One suffers through countless screenings of drivel in the faint hope that the magic lantern still has the power to surprise and delight. Opening this week is the unexpected pleasure of one such moment, a bare-bones production from a duo of newcomers, the Sichel sisters, Alex and Sylvia.
The thrill of surprise is in no small part due to the film's allegiance to one of the more strident pop aesthetics of the day, that nebulous vibe called riot grrrl. Happily, the Sichels offer a more mindful and less annoying strain as they chart the travails of Claude (Alison Folland) and Ellen (Tara Subkoff), two teenage girls trying to make a go of their friendship in the wilds of New York's Hell's Kitchen.
School's out for summer and there's not much to do but hang out at Claude's mother's apartment. In between talk about body image and boys, the girls dream of forming a band. But when Ellen takes up with Mark (Cole Hauser), a thuggish piece of white trash who's listened to far too much gangsta rap, Claude is forced to deal with feelings of jealousy that test the boundaries of platonic love. She also strikes up a friendship with new neighbor Luke (Pat Briggs). Luke is a bit older and quite a bit wiser, a sassy fop given to rocker affectations like black nail polish and unwashed bangs, but nonetheless comfortable in his skin.
The genie's out of the bottle for Claude. Not only is she intent on forging her sexual identity, she's ready to drop her moral anchor right down through the shifting sands of low self-esteem and childish indecision to take hold in maturity's mud: If Ellen wants to become a junkie slave girl to a caveman felon, all the best. Claude's moving on -- right into the arms of Lucy (Leisha Hailey), a beguiling pixie rockette anxious to tutor her in the ways of lady love.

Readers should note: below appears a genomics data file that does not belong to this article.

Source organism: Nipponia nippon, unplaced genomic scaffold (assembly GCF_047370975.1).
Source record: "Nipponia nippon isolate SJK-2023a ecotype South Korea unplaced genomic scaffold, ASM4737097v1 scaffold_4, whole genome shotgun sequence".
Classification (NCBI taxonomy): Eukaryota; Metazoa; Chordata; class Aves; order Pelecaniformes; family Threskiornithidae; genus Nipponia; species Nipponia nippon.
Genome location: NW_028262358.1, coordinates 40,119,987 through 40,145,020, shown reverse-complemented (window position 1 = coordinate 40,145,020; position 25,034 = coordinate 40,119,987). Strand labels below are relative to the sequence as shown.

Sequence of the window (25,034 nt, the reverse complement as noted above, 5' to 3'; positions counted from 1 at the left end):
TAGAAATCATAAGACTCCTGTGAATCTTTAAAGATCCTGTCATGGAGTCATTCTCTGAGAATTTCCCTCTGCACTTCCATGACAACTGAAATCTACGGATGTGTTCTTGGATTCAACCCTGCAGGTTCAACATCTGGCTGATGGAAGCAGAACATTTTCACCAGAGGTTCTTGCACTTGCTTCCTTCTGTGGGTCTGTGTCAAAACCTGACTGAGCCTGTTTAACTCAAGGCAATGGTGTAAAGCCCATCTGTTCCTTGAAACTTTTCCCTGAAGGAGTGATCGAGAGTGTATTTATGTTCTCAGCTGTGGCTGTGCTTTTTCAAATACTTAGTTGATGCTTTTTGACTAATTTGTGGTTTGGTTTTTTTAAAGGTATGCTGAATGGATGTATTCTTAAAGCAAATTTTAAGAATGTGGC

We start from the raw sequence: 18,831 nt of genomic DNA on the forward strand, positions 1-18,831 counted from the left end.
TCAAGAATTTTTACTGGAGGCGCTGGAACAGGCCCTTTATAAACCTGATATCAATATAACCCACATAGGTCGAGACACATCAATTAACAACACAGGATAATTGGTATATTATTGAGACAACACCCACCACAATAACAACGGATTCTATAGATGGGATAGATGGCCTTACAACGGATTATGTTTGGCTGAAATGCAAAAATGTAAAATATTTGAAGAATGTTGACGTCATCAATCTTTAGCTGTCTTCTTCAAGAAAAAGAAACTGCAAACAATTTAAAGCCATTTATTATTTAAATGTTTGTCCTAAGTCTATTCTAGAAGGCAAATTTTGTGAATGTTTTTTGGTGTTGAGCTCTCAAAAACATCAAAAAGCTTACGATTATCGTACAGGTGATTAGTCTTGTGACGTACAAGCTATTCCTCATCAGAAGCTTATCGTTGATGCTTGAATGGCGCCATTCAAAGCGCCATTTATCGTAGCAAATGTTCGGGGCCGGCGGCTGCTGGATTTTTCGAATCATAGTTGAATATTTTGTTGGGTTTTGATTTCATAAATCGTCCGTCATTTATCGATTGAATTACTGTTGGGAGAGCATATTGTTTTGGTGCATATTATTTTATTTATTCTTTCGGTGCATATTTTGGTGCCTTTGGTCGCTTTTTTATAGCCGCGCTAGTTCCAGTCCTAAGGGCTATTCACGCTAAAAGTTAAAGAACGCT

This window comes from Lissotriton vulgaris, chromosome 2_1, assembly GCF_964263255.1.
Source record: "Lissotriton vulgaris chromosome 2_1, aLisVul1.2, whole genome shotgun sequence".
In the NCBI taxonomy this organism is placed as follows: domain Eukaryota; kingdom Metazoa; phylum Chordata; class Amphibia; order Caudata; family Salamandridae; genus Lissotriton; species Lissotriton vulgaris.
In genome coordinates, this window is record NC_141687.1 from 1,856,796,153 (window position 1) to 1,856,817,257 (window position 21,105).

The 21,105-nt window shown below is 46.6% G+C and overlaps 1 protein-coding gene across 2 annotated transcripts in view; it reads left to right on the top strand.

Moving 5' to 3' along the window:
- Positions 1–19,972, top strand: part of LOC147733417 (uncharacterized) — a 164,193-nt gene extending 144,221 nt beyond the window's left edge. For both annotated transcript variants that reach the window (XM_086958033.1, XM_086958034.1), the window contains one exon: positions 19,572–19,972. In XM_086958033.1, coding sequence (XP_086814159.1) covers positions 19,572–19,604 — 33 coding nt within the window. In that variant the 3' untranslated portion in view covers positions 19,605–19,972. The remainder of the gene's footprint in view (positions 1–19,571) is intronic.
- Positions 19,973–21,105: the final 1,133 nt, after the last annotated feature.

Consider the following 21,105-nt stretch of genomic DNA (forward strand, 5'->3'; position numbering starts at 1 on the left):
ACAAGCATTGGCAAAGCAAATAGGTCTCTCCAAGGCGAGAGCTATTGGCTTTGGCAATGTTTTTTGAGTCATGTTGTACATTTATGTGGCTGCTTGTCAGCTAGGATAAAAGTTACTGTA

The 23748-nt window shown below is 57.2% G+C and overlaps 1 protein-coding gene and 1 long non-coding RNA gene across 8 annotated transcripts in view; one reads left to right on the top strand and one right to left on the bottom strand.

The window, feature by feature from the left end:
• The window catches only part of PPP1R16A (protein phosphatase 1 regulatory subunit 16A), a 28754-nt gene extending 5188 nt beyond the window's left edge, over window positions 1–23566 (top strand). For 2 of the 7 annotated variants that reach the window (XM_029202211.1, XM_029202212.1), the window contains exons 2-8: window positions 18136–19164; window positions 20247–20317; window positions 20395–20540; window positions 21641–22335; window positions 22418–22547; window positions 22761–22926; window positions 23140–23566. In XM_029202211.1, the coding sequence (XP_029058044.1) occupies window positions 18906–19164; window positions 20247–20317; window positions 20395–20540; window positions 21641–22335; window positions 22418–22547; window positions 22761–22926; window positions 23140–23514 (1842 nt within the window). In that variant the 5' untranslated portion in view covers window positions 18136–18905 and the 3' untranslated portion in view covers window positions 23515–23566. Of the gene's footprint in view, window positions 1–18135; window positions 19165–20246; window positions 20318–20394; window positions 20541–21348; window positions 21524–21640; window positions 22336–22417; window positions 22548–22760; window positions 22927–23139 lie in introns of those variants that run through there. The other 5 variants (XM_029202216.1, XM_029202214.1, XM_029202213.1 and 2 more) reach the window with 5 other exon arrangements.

Though there's not a weak performance in the lot, it's Alison Folland, a chunky blend of a younger Brooke Shields and Mariel Hemingway, who is revelatory as Claude, our flower coming into bloom. Folland shows that it's all up in the air for this girl and she's learning to juggle pretty well. Circumstances have forced her into a stilted precociousness. Her mother's a borderline alcoholic with a lecherous boyfriend. The streets on which she teeters along on her roller skates are as mean as they are ugly.
Director Alex Sichel is not exactly a master of her medium. The film has a lazy cinéma vérité look that is far less self-conscious than, say, Larry Clark's Kids. The story has its own rhythm and, slowly but surely, you synch into it. But Sichel allows the pace to lag on a number of occasions.
Sister Sylvia's dialogue uses to great advantage the clichés of the various pop posturings that the characters embrace. The kids haven't got much to work with as they try to cobble an identity out of the rather shabby pantheon of rock stars and advertising idols foisted upon them in lieu of stable parents and adult mentors. Only Claude, basking in Lucy's sun, finds her voice by the end of the film.
Thanks to its honesty and sensitivity, All Over Me gets all under your skin. Not to be missed.
Timothy Dugdale writes about books and visual culture for the Metro Times. E-mail him at firstname.lastname@example.org.